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Friday, January 30, 2015

Then There Was A Bridge

This story reminds me of when I was a child and got my first library card, the kind librarian told my mother that she thought that I would  enjoy the Laura Ingalls Wilder Books. She wrote her stories so that I thought I was right with her in the Big Woods and all the other stories.  It is with that in mind that I think of our ancestors making their own laws, their own taxes, and thinking for the future generations.
This chapter is about the first bridge---the first in Cherokee County. In May 1859          the people voted at the house of Silas Parkurst upon the question of levying  a seven mill tax to construct a bridge across the Little Sioux River. The vote stood 14 for and one against. 
It was built by R.M. Blain, at the contract price of $1,600, and was completed in  November of that year.  It spanned the river at or near what pioneers knew as the Old Ford, and now within the limits of Old Cherokee.  There being no saw mill in reasonable distance, the plank and stringers for the structure were worked out by a whipsaw by the workmen. Here are a couple of images of they used to saw the planks by whipsaws. 

To accommodate the traveling public, while this bridge was being constructed, a ferry franchise was granted to Albert Phipps for a term of three years.  In this license it was stipulated that he should not exceed the following charges: Span of horses and wagon, 50 cents; extra teams, 10 cents; man and horse, 20 cents; foot passenger, 10 cents; cattle per head, 3 cents. Date of license, May 30, 1859.
The next chapter deals with the change of government for both County and local government dealt with by the Iowa Governor with the approval of the General Assembly.

See you next time!

Thursday, January 29, 2015


When Cherokee County was organized, in 1857, the local government was, vested in what was termed the County Court, which consisted of county judge, a clerk and a sheriff.  The county judge had supreme and sole jurisdiction in all matters which could not properly be brought before the District Court, and which today is vested in the Board of Supervisors, and was, therefore, to a great degree, supreme ruler of his twenty four mile square domain!  His office was the most important one in the gift of the people of the county.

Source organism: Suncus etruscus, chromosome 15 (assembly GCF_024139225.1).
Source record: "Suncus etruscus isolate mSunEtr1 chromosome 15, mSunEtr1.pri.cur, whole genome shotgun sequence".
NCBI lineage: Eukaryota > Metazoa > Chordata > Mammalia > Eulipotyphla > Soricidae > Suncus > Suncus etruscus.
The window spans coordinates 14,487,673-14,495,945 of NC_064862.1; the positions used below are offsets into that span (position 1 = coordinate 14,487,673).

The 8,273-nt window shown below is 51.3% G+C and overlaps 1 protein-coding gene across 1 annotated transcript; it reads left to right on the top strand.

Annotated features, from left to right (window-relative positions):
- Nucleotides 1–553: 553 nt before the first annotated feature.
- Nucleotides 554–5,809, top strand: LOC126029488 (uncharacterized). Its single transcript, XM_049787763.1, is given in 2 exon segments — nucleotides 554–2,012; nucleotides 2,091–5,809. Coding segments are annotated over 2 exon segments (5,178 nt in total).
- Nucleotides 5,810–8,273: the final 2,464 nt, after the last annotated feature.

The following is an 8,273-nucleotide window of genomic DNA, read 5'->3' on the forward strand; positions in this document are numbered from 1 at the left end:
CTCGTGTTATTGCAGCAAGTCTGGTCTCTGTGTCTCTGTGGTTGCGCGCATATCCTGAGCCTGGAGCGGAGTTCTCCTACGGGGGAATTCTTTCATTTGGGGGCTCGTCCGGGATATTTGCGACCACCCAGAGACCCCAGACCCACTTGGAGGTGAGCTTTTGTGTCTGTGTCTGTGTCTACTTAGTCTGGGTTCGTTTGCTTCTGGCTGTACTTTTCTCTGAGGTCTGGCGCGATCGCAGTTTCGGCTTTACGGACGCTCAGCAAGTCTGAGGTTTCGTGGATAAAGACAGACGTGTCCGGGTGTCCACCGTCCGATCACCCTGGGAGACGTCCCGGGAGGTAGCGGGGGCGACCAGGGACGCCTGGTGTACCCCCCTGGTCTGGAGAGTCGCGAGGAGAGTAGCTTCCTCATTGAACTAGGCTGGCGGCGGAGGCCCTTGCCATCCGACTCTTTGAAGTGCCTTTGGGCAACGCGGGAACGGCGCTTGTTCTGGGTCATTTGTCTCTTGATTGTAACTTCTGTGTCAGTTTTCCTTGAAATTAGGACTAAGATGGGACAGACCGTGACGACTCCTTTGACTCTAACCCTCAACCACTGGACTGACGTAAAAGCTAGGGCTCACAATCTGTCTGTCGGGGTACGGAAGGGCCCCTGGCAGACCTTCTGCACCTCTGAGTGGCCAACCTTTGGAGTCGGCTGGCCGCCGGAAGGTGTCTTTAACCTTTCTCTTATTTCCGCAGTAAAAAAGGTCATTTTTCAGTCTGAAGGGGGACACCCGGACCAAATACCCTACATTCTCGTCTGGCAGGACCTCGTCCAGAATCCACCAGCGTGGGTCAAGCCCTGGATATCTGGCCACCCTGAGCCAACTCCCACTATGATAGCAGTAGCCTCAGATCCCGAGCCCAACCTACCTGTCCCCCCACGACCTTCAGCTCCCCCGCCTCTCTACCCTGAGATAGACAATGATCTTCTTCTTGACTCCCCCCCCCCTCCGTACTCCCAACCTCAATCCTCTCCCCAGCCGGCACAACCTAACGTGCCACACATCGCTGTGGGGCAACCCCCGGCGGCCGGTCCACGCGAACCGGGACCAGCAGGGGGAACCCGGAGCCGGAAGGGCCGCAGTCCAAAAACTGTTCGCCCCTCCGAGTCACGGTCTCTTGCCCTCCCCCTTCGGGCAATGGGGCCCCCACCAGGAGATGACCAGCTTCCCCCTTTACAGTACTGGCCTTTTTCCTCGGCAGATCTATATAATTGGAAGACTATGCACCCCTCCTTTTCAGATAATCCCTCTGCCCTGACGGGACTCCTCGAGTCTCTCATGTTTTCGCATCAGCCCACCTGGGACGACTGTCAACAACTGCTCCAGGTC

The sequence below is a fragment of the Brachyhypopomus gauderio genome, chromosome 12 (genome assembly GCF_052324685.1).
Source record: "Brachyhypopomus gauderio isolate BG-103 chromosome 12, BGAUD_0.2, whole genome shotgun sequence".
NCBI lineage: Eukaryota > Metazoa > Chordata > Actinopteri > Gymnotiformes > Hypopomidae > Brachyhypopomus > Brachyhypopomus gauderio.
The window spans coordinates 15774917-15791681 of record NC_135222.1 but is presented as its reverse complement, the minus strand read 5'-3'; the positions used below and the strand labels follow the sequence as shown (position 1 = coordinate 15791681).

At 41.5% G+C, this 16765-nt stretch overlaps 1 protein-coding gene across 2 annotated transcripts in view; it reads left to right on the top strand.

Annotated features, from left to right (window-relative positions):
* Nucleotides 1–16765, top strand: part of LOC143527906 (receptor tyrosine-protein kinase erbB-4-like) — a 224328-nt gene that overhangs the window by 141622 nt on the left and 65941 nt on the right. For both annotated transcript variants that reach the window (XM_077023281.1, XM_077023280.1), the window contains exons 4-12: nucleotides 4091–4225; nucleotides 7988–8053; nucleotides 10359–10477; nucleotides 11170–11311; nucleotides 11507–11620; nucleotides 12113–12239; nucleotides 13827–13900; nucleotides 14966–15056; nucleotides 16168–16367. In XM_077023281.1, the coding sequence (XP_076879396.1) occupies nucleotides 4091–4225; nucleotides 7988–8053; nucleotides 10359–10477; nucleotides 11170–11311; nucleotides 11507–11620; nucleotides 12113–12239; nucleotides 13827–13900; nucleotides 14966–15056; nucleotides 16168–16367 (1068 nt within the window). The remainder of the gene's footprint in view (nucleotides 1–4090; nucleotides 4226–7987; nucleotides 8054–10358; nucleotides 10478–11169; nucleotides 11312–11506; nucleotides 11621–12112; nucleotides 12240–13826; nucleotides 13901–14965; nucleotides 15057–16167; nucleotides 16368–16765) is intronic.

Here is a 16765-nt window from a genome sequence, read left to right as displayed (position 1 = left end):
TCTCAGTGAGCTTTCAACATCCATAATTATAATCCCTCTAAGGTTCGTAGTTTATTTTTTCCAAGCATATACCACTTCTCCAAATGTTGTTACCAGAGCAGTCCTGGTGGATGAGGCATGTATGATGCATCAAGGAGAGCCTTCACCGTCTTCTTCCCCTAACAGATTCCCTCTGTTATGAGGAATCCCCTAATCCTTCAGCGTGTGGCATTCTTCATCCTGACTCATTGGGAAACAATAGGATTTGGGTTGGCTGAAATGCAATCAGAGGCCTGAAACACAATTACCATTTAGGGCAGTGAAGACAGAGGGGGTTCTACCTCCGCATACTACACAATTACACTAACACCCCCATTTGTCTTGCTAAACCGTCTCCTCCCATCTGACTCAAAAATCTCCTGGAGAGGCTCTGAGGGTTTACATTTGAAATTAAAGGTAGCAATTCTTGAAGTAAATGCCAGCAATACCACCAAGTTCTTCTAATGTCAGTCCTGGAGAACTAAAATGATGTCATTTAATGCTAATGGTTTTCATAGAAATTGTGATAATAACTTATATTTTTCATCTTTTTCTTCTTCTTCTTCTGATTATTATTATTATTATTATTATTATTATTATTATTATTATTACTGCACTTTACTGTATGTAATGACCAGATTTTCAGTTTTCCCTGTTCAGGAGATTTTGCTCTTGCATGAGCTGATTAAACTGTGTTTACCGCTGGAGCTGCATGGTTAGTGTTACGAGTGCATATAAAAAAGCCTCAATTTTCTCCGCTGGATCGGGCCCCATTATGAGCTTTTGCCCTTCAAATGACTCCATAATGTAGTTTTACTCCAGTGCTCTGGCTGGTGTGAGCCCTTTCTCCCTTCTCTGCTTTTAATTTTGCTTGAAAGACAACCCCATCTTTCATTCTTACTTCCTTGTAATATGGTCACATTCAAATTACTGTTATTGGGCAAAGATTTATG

The official history of this county is quite clear, except for the first year or two, which exception was caused by not having suitable books to record the official action in, and they were of necessity kept on sheets of paper, some of which were lost before they had been properly transcribed into regular record books. But suffice to say, nothing of any considerable importance was thus lost or destroyed.
On the first of November, 1858 G.W.F. Sherwin, County Judge ordered suitable books of record wherein were properly recorded each official act, and from which the data for this chapter have been mostly complied.  At the general election of 1858, the following officers were elected:G.W. F. Sherwin, County Judge; B.W. Sawtel, District Clerk; G.W. Banister, Sheriff; G.Coonley School Superintendent.
At this election there were 19 votes cast. I am going to paraphrase the next few paragraphs. There were people that were elected, resigned etc. 
One of the interesting things that happened was that on the 6th of December, Mr. Betts was appointed swamp land agent, and a contract was made with him to select and plat the swamp lands for two cents per acre. In accordance with this contract Mr. Betts selected and platted 26,400 acres as swamp land, receiving therefore the sum of $528. The general land office at Washington,D.C, however cut down this claim and only patented 2780 acres from the large amount selected by Mr. Betts.
I would have liked to have known if he was upset and if he had to give that money back, probably, to both questions.
The next we will talk about the first bridge in Cherokee County.
See you next time!


Wednesday, January 28, 2015


The construction of the railroad to Cherokee County in 1870 marked a new era and necessitated numerous changes, as all business gravitates toward the pathway of the iron steed!  At the general election, held in October, 1871, the proposition was made of removing the courthouse and relocating the county seat in NEW Cherokee, platted, by the reason of the railroad, at a point something more than a mile southwest of the original plat.  The vote stood 291 majority for the removal and relocation at the new town, on the line of the Dubuque & Sioux City Railroad.  From a vote 366 there were but seventy six votes against the proposed removal.  But who ever saw the number of men think alike on any question---especially where their financial interests were at stake!

The following January 1872 a committee was selected by the Board of Supervisors to move and repair the courthouse.  In April, 1871, the jail had been built on lots purchased in the new town, and the courthouse was to be removed to the same location and at the point at where it now stands This encyclopedia was published in 1889.